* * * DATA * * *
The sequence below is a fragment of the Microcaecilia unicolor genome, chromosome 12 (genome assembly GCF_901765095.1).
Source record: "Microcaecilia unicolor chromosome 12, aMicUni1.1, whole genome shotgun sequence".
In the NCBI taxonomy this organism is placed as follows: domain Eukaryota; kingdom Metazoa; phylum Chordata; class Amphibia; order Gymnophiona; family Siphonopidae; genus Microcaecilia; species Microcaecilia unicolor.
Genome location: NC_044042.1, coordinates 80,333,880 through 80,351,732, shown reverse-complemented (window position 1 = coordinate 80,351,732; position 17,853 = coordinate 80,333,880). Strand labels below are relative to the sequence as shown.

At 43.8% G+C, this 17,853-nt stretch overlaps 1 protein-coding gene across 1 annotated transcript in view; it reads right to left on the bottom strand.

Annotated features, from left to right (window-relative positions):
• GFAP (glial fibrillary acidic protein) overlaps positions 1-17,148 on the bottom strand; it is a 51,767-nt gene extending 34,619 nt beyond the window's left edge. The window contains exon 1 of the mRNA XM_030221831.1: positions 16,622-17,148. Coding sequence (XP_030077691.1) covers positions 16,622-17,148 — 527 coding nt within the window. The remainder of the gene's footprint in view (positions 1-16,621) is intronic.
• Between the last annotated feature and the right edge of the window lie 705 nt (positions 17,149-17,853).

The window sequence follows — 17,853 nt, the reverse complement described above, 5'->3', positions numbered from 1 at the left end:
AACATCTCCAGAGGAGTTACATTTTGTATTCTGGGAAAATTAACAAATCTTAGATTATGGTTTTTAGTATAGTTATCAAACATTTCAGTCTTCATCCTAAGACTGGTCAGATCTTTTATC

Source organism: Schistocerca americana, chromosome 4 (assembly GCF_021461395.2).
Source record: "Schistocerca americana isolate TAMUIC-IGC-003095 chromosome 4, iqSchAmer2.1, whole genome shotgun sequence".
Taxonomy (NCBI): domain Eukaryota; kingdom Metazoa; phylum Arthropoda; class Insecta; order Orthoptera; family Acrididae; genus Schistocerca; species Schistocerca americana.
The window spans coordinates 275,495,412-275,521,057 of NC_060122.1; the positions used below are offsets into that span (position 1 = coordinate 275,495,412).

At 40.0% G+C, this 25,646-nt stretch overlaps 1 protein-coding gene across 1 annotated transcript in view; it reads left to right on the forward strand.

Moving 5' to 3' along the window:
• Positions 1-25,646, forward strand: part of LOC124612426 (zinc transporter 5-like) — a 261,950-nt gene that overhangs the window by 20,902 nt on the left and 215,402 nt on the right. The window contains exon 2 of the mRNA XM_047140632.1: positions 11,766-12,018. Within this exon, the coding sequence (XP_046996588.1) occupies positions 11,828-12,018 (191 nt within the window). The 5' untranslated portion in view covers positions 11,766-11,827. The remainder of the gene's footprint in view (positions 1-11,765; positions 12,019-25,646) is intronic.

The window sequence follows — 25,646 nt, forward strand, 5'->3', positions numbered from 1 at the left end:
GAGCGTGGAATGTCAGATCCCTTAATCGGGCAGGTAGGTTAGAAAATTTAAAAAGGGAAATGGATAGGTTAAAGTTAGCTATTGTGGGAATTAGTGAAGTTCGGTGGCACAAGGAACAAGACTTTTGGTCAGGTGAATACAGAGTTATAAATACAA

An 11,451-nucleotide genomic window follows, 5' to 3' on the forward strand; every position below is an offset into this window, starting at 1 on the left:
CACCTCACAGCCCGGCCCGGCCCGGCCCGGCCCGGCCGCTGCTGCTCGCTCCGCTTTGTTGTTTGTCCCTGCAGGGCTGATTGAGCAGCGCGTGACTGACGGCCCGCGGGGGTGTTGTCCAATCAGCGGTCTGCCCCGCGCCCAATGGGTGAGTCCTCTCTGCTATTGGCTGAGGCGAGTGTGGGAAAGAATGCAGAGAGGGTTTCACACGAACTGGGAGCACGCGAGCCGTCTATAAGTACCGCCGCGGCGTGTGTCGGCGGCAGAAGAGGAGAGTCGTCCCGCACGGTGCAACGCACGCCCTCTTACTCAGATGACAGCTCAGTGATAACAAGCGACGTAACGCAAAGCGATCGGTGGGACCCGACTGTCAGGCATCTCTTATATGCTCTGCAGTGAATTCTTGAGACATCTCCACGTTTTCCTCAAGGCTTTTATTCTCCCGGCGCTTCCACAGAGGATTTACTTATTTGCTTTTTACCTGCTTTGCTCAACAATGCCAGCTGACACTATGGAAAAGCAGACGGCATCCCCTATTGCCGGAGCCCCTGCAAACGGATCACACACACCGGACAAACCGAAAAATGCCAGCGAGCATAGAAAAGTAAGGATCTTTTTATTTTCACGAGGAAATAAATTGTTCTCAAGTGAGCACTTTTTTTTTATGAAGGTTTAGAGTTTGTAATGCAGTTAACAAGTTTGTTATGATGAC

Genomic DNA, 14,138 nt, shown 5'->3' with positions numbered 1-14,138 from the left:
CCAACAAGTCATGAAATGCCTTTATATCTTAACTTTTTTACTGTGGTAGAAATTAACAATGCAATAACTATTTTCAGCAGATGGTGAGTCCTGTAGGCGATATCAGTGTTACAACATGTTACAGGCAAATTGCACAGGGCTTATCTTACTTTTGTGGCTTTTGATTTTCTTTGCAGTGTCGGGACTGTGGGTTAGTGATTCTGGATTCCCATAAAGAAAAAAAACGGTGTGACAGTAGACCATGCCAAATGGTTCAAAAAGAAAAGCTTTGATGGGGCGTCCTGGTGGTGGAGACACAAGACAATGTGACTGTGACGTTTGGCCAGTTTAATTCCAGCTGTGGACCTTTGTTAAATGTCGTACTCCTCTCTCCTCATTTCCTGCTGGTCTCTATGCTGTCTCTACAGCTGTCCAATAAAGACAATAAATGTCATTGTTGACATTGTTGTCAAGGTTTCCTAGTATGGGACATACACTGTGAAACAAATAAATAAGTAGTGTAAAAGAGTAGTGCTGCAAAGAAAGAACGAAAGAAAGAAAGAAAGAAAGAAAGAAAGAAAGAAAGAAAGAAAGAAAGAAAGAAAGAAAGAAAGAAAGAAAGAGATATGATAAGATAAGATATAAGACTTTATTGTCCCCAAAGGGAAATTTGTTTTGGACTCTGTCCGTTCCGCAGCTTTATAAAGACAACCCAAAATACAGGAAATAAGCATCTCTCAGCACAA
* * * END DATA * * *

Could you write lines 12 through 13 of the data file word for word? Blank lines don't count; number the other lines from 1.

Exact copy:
Source record: "Schistocerca americana isolate TAMUIC-IGC-003095 chromosome 4, iqSchAmer2.1, whole genome shotgun sequence".
Taxonomy (NCBI): domain Eukaryota; kingdom Metazoa; phylum Arthropoda; class Insecta; order Orthoptera; family Acrididae; genus Schistocerca; species Schistocerca americana.